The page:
A December 2018 report by the Tech Force Foundation states the heavy-duty diesel service business is expected to require more than 4,300 new technician positions this year. Coupled with a replacement demand projection of more than 25,000 positions due to retirements, employment changes and other factors, the trucking industry needs to hire nearly 30,000 heavy-duty truck technicians this year, the report says.
U.S. Bureau of Labor Statistics’ numbers aren’t any better. The agency estimated earlier this decade there will be a 9.2 percent increase in the need for heavy-duty service technicians and an 8.6 percent increase in the need for truck and bus technicians and diesel engine specialists in 2022 from 2012 levels.
What was once a nuisance has become a four-alarm catastrophe.
Tackling the issue
How will the trucking industry solve this growing conundrum? OEMs, dealers and independent service providers actively hiring and recruiting technicians in the market say the shortage has become too big to ignore. But while those same professionals also believe no simple solution exists to swiftly solve the service channel’s biggest problem, they say the industry isn’t without options.
By better understanding how a career as a heavy-duty diesel truck technician is perceived, both within the trucking industry and by the general population, trucking’s service channel may better identify recruitment and retention initiatives that will appeal to the demographic groups most likely to apply for, accept and enjoy a career as a technician.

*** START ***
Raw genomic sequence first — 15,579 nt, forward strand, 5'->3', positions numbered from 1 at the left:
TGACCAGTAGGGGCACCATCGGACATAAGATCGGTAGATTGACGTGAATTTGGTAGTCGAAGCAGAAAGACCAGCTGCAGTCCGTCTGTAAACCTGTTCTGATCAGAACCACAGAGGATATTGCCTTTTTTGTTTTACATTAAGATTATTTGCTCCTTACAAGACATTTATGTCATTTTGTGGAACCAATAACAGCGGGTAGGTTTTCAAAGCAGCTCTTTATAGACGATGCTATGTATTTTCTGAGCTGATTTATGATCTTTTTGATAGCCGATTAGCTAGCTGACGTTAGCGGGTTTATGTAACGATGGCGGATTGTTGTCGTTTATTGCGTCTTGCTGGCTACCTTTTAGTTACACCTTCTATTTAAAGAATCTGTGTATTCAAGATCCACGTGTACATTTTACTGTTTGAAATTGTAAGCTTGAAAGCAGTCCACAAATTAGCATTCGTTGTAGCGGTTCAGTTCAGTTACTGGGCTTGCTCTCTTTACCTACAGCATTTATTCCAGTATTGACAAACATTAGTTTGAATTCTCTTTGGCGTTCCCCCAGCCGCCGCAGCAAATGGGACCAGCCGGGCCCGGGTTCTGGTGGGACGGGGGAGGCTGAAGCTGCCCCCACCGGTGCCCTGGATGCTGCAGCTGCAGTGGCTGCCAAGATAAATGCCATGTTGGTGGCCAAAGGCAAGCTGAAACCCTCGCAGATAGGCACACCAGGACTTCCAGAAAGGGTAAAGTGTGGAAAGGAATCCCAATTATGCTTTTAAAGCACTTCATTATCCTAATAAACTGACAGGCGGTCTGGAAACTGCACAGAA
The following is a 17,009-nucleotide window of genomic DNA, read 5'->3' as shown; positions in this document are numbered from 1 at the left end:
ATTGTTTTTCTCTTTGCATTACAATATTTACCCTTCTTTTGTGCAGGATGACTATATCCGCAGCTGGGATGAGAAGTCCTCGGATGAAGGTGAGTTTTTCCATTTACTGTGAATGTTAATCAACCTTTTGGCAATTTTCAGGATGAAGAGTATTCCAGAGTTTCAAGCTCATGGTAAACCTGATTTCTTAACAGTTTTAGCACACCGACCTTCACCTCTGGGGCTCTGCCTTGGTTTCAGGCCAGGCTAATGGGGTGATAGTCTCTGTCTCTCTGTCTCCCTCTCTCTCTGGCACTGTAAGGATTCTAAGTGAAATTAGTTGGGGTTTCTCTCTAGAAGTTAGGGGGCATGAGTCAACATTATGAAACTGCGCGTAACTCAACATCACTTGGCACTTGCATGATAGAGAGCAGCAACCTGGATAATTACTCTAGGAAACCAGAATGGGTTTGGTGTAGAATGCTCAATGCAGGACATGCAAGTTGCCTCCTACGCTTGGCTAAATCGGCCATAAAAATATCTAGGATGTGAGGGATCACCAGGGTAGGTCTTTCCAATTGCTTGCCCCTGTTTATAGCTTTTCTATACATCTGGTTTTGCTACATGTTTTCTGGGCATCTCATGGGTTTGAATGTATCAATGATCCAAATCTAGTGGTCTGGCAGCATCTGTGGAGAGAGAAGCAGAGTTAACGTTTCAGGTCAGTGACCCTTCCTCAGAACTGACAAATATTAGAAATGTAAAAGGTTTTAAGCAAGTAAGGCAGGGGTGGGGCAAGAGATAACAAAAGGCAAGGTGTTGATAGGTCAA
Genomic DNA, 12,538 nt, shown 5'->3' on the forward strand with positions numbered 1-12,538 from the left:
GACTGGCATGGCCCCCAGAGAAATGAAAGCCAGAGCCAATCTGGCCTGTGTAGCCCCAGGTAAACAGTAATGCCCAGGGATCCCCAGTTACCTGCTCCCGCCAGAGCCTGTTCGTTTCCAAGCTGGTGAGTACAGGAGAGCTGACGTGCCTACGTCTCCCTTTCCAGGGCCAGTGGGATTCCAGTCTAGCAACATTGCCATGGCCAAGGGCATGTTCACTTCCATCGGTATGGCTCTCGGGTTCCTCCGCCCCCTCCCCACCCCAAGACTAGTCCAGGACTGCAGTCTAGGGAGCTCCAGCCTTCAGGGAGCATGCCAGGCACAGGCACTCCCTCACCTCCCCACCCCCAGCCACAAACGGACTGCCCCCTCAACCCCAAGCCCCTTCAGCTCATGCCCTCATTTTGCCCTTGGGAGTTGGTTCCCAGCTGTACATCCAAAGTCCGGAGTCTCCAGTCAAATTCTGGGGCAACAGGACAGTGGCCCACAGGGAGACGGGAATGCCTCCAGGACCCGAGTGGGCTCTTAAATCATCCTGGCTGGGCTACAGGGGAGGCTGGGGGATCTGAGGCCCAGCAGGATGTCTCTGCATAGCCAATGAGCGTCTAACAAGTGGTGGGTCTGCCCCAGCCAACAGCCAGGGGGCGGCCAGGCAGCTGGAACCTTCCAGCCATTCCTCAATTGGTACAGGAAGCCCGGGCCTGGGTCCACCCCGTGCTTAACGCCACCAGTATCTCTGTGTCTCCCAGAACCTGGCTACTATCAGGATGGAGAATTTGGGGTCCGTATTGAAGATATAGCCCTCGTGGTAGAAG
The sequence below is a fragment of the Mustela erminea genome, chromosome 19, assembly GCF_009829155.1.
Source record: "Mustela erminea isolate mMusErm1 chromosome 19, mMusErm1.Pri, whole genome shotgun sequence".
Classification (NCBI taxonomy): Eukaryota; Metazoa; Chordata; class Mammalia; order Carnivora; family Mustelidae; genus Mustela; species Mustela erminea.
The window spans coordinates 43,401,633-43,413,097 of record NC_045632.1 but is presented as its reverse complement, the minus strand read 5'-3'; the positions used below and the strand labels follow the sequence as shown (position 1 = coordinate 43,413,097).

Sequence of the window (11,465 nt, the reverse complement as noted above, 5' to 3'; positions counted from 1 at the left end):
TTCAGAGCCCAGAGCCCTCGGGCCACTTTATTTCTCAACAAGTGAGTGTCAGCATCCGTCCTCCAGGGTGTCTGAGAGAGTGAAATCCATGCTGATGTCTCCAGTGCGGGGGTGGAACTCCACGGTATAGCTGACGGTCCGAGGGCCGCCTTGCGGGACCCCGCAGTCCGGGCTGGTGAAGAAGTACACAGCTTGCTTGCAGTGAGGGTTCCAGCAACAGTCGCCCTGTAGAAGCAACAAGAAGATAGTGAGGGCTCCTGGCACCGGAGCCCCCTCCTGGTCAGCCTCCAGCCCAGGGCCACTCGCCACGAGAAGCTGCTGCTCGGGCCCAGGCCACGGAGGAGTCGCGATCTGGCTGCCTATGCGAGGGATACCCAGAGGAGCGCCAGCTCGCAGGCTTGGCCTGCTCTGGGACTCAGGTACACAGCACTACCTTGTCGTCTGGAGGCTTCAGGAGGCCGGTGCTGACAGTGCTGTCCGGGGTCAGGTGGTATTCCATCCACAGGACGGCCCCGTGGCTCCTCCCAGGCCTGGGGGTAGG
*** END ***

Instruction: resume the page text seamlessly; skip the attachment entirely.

“It’s time to understand the challenges facing [our] organizations and look into what is driving those challenges,” says Hogg. “Our labor pool is shrinking. We have to start looking beyond our normal hunting ground.”
If there’s one consensus within trucking regarding technicians, it’s that the profession is poorly perceived by those outside the industry. The degrading “grease monkey” stigma that plagues the automotive service channel is doubly damaging in trucking, where the equipment is larger, heavier and often dirtier.
Schmidt says all too often when attending educational career fairs at high schools and technical schools as part of his recruiting responsibilities, he will interact with a student or parent who never considered becoming a technician because they think it’s dirty low-paying work.